By the slimmest of margins, Jamie McMurray was eliminated from the Chase for the Sprint Cup on Oct. 4 despite a fourth-place finish at Dover International Speedway.
He finished in a tie for 12th place in the Challenger Round standings, but Dale Earnhardt Jr. — by virtue of his third-place finish at Dover — won the tiebreaker for the final transfer spot into the Contender Round.
Of course, that wasn’t even the worst part of McMurray’s day.
His niece, Lauren Montez, who inspired the Jamie McMurray Foundation to partner with Autism Speaks in an effort to raise awareness and research funds about the disorder, died that day.
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It added up to a rotten end to an otherwise breakthrough season in some respects.
McMurray long ago established himself as a clutch and capable driver.
He burst onto the scene in 2002 as a fill-in for Sterling Marlin, winning his second career Sprint Cup start.
McMurray collected 23 top-10 finishes in 36 races in 2004, his second full season driving for Chip Ganassi Racing.
He took his reputation as an up-and-comer to new level by winning the 2010 Daytona 500, his second career victory at hallowed Daytona International Speedway, and claiming the checkered flag later that season during the Brickyard 400 at Indianapolis Motor Speedway.
McMurray further burnished that resume with a victory in the 2014 NASCAR Sprint Cup All-Star Race, but until last month he’d never qualified for the Chase for Sprint Cup.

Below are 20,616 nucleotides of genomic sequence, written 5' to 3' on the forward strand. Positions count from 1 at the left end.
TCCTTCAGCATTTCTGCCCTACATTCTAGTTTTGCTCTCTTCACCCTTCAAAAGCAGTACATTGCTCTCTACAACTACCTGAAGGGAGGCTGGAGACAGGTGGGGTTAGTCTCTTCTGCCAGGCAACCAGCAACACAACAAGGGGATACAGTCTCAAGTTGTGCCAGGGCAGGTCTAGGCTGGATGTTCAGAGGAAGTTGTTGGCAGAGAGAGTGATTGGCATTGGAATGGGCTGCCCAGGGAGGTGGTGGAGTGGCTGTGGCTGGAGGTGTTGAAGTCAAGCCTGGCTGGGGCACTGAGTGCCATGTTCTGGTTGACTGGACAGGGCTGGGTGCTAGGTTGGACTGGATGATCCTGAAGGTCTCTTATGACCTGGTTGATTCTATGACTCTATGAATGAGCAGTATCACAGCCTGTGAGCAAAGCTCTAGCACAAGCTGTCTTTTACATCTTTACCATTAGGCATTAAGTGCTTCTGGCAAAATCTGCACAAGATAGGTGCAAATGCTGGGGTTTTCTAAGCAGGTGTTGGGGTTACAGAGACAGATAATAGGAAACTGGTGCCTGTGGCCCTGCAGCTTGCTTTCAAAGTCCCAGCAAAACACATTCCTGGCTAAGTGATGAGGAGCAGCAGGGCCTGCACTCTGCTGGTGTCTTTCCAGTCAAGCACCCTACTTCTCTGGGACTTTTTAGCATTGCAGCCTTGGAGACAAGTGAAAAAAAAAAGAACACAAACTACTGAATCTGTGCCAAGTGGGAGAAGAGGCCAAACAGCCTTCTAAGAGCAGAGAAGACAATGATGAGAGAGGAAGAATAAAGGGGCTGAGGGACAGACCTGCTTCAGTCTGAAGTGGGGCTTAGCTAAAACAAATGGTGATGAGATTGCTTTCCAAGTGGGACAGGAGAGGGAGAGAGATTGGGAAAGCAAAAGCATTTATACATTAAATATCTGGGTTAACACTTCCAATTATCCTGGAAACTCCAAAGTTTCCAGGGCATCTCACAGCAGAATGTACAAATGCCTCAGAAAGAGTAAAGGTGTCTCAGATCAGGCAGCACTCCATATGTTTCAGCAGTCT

“It’s important to be in the Chase,” McMurray said during a test at Kansas Speedway in September. “It’s important to our partners, and it’s probably the number one goal that every race team since the beginning of the year is to make it into the Chase.”
Now, perhaps McMurray will gain new stature as a legitimate championship contender. He learned some hard lessons during his first Chase experience, but it’s bound to make him a better driver.
“It’s really cool to get to be a part of it,” McMurray said.
But his elimination from title contention doesn’t mean McMurray has nothing left to race for this season.
“It’s a great accomplishment to make the Chase, but certainly being able to go to Victory Lane is what you want to ultimately be able to do,” McMurray said.
It’s been 71 races since McMurray, a Joplin, Mo., native, won a regular-season race during the second go at Talladega Superspeedway in 2013.
No doubt, claiming the checkered flag Sunday in the Hollywood Casino 400 at Kansas Speedway would restore the positive vibe for the No. 1 McDonald’s Chevy team.